BIRKENHEAD MP Frank Field is leading a move to try to overhaul abortion law.

The Department of Health has announced it will change the rules to ensure women are offered counselling "independently" of existing abortion services.

Together with Tory backbench MP Nadine Dorries, Mr Field is seeking to amend the Health and Social Care bill when it is debated in Paliament next week to force such a requirement.

Ms Dorries believes the charity-run abortion services – including the British Pregnancy Advisory Service (BPAS) and Marie Stopes – have a financial conflict of interest in advising women seeking terminations.

Mr Field said the aim of their co-sponsored amendment is to ensure the advice and counselling services provided for women when considering abortion are independent from the body that carries out the termination.

Wrting on his blog, Mr Field said: "The abortion charities are reported as seeing this as an attack on their work. It isn’t.

"What has been noticeably missing from these bodies are data which would show the amendment to be unnecessary.

"I hope before we reach the debate next week each of the main abortion charities will publish how many women make use of their counselling services and how many following this service do and do not go on to have an abortion.

"The Government, I understand, will announce in the relevant clause establishing a duty on local authorities to provide public health services, that it should, as part of its purchasing programme, ensure that the advice and counselling provided should be separated from the abortion providers.

"There will be a debate on this clause but I’d be surprised if the speaker would allow any amendment to it.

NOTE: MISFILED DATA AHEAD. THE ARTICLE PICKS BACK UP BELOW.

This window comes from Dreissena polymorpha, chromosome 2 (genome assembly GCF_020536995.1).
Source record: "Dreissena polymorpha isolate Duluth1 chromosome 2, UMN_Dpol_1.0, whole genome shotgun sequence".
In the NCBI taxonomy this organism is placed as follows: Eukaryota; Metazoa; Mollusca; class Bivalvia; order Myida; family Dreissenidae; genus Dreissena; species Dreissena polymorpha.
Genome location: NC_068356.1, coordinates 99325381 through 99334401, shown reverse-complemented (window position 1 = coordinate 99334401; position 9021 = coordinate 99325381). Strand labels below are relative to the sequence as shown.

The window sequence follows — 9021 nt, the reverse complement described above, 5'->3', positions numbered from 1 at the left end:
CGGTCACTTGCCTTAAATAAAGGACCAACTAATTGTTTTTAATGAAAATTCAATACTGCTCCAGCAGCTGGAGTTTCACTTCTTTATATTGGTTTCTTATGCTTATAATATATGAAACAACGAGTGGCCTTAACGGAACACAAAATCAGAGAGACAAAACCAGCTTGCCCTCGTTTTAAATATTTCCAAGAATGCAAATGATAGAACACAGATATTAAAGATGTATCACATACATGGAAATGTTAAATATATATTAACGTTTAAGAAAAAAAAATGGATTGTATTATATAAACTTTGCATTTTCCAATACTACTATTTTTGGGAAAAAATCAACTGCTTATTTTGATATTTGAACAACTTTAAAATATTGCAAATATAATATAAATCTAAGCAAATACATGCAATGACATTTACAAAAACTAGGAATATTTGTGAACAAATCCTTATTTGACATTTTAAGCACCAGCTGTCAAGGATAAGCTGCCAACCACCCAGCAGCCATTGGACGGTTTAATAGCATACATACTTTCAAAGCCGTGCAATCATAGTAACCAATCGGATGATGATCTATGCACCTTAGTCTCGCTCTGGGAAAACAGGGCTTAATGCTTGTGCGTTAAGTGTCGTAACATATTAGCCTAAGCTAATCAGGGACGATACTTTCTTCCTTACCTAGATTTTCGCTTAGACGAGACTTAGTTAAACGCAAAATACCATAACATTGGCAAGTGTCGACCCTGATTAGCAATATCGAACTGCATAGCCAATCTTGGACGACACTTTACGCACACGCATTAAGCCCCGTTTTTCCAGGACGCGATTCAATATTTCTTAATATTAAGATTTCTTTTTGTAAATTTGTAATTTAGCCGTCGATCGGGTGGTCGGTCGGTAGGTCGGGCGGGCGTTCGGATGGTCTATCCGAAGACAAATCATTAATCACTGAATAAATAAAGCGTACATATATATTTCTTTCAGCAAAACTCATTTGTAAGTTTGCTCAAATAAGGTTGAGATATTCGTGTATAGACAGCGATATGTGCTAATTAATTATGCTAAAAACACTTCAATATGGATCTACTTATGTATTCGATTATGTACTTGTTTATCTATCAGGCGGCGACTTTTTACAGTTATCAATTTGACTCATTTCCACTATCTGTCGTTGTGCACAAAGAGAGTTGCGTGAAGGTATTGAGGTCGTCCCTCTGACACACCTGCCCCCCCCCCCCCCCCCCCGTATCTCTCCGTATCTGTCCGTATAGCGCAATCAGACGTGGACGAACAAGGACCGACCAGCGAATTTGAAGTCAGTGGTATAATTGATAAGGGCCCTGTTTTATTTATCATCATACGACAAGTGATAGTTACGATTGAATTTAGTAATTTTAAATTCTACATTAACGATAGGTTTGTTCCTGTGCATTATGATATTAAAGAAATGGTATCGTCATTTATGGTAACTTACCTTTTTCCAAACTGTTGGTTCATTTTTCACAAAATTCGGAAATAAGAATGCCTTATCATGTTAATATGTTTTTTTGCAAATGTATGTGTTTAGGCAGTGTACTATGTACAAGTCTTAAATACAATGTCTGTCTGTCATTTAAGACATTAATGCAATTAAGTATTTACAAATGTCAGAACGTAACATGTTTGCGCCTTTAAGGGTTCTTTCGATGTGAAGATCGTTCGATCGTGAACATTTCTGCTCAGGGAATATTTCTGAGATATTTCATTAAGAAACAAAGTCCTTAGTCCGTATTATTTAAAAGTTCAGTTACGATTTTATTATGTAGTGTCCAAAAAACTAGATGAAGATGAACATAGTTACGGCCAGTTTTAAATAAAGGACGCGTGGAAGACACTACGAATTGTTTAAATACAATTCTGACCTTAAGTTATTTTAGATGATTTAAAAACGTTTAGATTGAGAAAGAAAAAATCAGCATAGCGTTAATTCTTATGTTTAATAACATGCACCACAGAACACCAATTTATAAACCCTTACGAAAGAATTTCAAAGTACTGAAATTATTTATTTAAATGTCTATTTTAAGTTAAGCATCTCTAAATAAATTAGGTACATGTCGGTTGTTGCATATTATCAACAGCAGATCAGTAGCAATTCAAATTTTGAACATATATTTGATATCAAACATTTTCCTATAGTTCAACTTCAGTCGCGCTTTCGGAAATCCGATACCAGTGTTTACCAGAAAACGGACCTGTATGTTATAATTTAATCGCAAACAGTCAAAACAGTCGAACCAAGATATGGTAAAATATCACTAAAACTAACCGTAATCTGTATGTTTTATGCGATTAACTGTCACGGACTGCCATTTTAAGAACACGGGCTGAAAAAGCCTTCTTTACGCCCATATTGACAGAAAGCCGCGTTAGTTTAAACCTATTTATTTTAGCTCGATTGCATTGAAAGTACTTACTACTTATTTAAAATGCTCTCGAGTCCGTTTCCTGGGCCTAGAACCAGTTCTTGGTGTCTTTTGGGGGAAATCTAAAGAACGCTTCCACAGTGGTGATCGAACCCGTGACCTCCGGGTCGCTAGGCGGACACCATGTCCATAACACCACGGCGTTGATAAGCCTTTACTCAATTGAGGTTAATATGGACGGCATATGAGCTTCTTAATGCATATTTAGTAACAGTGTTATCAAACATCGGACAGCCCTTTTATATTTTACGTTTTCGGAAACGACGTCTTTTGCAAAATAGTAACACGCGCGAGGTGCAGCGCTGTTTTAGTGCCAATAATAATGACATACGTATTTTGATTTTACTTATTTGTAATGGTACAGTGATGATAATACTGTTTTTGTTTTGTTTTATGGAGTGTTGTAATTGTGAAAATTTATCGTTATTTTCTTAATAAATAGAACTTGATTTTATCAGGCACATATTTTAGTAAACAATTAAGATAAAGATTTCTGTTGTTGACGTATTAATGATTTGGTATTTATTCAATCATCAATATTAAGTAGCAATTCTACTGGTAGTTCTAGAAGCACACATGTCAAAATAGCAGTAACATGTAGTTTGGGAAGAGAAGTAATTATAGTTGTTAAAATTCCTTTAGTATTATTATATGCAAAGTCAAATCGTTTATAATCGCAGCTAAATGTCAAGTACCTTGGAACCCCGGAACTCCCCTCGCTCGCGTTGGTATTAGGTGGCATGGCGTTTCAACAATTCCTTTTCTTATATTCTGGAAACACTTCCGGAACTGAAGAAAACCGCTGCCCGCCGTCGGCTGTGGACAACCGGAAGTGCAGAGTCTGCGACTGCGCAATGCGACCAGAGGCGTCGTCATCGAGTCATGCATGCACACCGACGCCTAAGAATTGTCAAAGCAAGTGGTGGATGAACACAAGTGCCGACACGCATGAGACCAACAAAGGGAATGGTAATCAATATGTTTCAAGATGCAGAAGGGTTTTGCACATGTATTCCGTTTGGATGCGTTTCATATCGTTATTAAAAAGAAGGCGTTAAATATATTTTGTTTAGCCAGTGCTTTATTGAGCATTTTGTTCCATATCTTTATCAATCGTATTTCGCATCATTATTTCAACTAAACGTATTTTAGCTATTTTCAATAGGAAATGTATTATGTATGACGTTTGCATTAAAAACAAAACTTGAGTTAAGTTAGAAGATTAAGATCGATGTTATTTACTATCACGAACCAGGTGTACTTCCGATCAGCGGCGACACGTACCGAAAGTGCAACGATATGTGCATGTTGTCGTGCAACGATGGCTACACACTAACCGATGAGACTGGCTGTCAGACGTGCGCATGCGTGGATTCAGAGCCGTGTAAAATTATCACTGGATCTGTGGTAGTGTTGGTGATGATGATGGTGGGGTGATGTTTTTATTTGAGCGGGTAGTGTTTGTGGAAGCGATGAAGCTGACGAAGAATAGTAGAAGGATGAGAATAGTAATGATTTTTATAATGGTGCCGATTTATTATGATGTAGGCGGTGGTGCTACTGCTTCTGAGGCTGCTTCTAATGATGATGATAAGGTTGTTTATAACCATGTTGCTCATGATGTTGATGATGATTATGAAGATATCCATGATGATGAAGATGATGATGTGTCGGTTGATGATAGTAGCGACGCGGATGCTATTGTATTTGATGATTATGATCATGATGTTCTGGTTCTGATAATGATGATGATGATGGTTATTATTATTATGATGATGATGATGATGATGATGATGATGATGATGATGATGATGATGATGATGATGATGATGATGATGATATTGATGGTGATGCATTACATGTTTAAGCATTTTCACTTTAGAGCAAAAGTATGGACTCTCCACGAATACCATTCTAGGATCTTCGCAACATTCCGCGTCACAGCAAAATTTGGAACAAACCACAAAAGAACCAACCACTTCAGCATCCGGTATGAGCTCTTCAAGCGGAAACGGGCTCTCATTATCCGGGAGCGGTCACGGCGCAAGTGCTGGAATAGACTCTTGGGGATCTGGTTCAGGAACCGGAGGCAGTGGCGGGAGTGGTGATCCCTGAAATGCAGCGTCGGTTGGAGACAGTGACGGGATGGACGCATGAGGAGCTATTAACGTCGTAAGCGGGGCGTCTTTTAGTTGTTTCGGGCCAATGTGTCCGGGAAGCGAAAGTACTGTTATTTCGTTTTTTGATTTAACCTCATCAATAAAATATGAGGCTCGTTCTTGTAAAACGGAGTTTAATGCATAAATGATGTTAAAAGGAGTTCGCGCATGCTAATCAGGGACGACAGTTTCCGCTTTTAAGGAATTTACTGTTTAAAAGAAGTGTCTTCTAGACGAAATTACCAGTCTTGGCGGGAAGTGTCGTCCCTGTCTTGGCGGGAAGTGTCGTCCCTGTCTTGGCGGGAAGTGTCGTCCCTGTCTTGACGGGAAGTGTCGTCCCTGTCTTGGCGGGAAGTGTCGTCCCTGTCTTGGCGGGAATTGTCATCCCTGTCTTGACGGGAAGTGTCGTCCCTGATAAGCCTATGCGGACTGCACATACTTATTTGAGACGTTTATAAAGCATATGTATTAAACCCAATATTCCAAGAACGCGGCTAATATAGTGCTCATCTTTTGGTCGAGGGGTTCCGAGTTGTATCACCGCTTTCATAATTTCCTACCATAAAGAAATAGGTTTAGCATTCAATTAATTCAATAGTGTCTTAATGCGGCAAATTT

"I shall be seeking from the Government information on whether it intends merely to ask local authorities when purchasing abortion services to keep counselling separate from the service itself, or whether it will seek power to impel a separation."

He said that if the first option is taken it will be up to local authorities to separate services or keep them as they are.

"If the Government is seeking to compel local authorities to purchase advice and counselling separately from the abortion services, then it will need new legislation, " he said.

"What has surprised me most about the campaign against the amendment is that, I think, it has missed the main point.

"I don’t believe the amendment poses any threat to women wishing to have an abortion."

Critics say the move will add pressure on vulnerable women and that the process will cause unnecessary delays.

Some MPs opposed to the amendment say it could actually make it harder for women to get proper health advice and counselling when they need it most.

If the amendment gets through, their fear is that "independent" counselling could come from faith groups and people ideologically opposed to abortion.